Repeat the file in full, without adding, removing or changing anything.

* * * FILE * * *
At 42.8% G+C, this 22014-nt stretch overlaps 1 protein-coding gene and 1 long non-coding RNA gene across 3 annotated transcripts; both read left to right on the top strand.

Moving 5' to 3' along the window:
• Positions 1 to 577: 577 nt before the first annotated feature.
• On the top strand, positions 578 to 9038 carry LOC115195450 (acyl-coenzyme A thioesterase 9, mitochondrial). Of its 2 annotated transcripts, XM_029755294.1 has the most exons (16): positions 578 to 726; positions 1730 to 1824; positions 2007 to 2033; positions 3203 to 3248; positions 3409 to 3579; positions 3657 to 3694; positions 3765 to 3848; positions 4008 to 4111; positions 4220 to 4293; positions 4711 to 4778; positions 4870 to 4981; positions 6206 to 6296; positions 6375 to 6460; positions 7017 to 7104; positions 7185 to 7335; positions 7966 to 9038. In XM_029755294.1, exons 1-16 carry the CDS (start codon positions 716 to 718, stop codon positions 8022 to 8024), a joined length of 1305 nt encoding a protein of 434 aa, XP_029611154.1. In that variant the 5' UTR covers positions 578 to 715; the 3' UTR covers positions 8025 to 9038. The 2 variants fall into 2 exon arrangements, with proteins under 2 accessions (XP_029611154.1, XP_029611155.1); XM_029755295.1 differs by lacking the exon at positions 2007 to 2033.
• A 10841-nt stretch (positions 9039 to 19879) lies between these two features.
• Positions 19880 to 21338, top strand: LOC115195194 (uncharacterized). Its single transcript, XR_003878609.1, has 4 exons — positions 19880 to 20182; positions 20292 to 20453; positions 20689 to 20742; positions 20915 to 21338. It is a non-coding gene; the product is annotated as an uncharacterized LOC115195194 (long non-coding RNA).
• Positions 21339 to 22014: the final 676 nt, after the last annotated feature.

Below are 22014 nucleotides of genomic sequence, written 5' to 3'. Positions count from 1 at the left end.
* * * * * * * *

At 42.8% G+C, this 22014-nt stretch overlaps 1 protein-coding gene and 1 long non-coding RNA gene across 3 annotated transcripts; both read left to right on the top strand.

Moving 5' to 3' along the window:
• Positions 1 to 577: 577 nt before the first annotated feature.
• On the top strand, positions 578 to 9038 carry LOC115195450 (acyl-coenzyme A thioesterase 9, mitochondrial). Of its 2 annotated transcripts, XM_029755294.1 has the most exons (16): positions 578 to 726; positions 1730 to 1824; positions 2007 to 2033; positions 3203 to 3248; positions 3409 to 3579; positions 3657 to 3694; positions 3765 to 3848; positions 4008 to 4111; positions 4220 to 4293; positions 4711 to 4778; positions 4870 to 4981; positions 6206 to 6296; positions 6375 to 6460; positions 7017 to 7104; positions 7185 to 7335; positions 7966 to 9038. In XM_029755294.1, exons 1-16 carry the CDS (start codon positions 716 to 718, stop codon positions 8022 to 8024), a joined length of 1305 nt encoding a protein of 434 aa, XP_029611154.1. In that variant the 5' UTR covers positions 578 to 715; the 3' UTR covers positions 8025 to 9038. The 2 variants fall into 2 exon arrangements, with proteins under 2 accessions (XP_029611154.1, XP_029611155.1); XM_029755295.1 differs by lacking the exon at positions 2007 to 2033.
• A 10841-nt stretch (positions 9039 to 19879) lies between these two features.
• Positions 19880 to 21338, top strand: LOC115195194 (uncharacterized). Its single transcript, XR_003878609.1, has 4 exons — positions 19880 to 20182; positions 20292 to 20453; positions 20689 to 20742; positions 20915 to 21338. It is a non-coding gene; the product is annotated as an uncharacterized LOC115195194 (long non-coding RNA).
• Positions 21339 to 22014: the final 676 nt, after the last annotated feature.

Below are 22014 nucleotides of genomic sequence, written 5' to 3'. Positions count from 1 at the left end.